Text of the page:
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Gustav Mahler: Recuerdos y cartas by Alma…

Gustav Mahler: Recuerdos y cartas (edition 1983)

by Alma Maria Schindler Werfel

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793152,477 (4.1)4
Title:Gustav Mahler: Recuerdos y cartas
Authors:Alma Maria Schindler Werfel
Info:Madrid : Taurus , 1983
Collections:Your library
Tags:Historia de la musica

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Gustav Mahler: Memories and Letters by Alma Mahler



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Alma Mahler has a fair claim to have been even more of a larger-than-life figure than her first husband, but in this memoir she seems to be doing her best to tone herself down a bit and come across as the devoted little woman. It doesn't quite convince us, of course, and it's not meant to. We’re supposed to understand that she could have been a great musician herself, had she not sacrificed her career before it even started: “Ich habe, was ich an produktiven Gaben besaß, in andern großen Hirnen ausleben dürfen.”

This memoir mostly covers their ten years of married life, from 1901-1911. There are only a few brief notes of Mahler’s life before the time they met. But, of course, if you wanted a detailed, reliable biography you wouldn't be reading this: its interest should come from Alma’s unique opportunity to get close to Mahler as a person. Which unfortunately isn't something she really manages to tell us much about. There's a lot about his ailments, his unworldliness and his absent-minded tendency to inconvenience others (like the unfortunate cook who had to carry the breakfast things up a steep and slippery path to his composing hut because Mahler couldn't bear to meet anyone in the early morning). But there's not very much about the intellectual life that informed his composing work. He was obviously a very private person where that aspect of his life was concerned. For all Alma’s claims to have been his creative helpmeet, it looks as though he kept her and everyone else firmly out of earshot when he was at work. At those times her job was to keep him free from disturbance by noise or visitors; only once the work was safely sketched out on paper could she do her bit as copyist and editor. (In fairness to her, she must have been very good at giving him a secure environment in which he could be creative: the years of their marriage were by far the most productive of Mahler's life.)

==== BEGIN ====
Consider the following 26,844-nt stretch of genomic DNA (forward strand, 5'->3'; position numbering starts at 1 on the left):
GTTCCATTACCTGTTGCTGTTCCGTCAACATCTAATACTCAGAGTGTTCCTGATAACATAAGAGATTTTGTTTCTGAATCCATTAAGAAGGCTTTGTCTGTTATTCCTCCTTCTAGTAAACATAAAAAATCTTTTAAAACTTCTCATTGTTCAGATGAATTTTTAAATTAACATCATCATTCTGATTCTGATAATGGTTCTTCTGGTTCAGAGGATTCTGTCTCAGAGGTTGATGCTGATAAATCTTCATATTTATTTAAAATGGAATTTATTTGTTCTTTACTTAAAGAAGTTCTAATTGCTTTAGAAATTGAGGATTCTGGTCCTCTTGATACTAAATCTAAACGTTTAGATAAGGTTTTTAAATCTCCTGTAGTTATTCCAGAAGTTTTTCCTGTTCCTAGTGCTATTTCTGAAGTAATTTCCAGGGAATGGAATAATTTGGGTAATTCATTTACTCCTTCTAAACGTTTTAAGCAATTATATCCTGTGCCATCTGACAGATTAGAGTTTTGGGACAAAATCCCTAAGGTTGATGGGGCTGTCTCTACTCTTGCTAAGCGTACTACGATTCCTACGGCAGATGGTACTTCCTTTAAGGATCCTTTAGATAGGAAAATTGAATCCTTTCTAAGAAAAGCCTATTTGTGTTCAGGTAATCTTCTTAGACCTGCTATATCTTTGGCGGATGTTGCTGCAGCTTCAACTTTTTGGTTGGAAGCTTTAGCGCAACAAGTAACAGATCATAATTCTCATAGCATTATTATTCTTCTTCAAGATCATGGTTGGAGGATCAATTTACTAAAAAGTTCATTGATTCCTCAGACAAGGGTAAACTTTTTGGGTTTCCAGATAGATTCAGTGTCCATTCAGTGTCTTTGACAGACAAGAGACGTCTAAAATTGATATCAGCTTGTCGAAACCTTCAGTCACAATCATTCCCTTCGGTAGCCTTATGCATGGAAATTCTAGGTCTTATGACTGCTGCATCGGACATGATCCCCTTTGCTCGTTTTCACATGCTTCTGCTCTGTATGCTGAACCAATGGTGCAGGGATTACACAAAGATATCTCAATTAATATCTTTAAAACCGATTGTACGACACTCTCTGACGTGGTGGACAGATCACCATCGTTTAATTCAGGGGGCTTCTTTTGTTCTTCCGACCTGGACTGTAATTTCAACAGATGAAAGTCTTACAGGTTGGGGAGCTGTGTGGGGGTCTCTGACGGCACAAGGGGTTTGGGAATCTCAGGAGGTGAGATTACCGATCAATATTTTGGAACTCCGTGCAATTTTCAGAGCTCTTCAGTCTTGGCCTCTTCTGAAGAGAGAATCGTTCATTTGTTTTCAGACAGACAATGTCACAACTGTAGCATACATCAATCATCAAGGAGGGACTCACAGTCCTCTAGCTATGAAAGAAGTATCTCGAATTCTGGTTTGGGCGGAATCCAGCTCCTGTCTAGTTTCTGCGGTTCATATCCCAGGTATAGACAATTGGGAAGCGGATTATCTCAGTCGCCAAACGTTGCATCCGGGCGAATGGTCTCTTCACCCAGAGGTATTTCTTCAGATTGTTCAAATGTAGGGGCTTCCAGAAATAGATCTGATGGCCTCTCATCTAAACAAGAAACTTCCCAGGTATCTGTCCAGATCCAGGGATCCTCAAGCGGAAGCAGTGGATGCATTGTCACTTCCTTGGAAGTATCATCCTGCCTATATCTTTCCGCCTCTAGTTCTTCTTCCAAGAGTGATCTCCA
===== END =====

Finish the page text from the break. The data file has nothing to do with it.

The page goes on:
Alma's account is most fun to read when she's talking about their circle of artistic friends and the backstabbing of Vienna (and later New York) cultural life. Some of her vitriolic little sketches are very entertaining: Pauline and Richard Strauss in particular get a hard time. She is a dim-witted Hausfrau who interrupts sophisticated debates about late Beethoven with silly questions about hairdressers (she was actually a distinguished singer, but Alma never mentions that), he a boor who only thinks about money, and they both talk with uncouth Bavarian accents. Other biographers confirm Strauss’s assertion that Alma made up most of the stories she tells about them, but given that she is writing in the thirties, when Mahler’s music was banned in Germany whilst Strauss was hand in glove with the Nazis, her animosity is understandable. The singer Anna von Mildenburg (referred to as “M.”) also, predictably, gets a hard time. She and Mahler had been lovers in Hamburg before Alma came on the scene, but Alma depicts her as a deluded stalker.

In the big scenes where you might expect her to go over the top and milk it for all it's worth, Alma is actually surprisingly restrained. Her account of the death of their daughter is sober and very moving, whilst her description of Mahler’s final illness and death even has a few little touches of wry humour in it. If there is a weakness in the construction of the book, it is her inability to resist the urge to foreshadow. When we’re heading for a catastrophe, she inevitably gives us a kind of countdown as we get nearer. But she's by no means the only biographer to be guilty of that particular sin...

Entertaining, and definitely worth taking the trouble to read if you care for Mahler’s music. But you may well want to read a more balanced biography as well. ( )
  thorold | Apr 22, 2013 |
I found this book fascinating. I don't even like Mahler, and only read this book because I happened to find it in my bookshelf, and I usually find biographies of musicians interesting. Surely nobody knew Mahler better than his wife, and this is a wonderful book. ( )
  dorotheabaker | Dec 11, 2012 |
Written by the wife of the late Romantic composer giving an account of their day-to-day life during the last years of the Hapsburg Empire. She was in her own right a composer, pianist and poetess who was forbidden to compose by her husband although her contribution to his art was enormous.
  antimuzak | Nov 16, 2005 |
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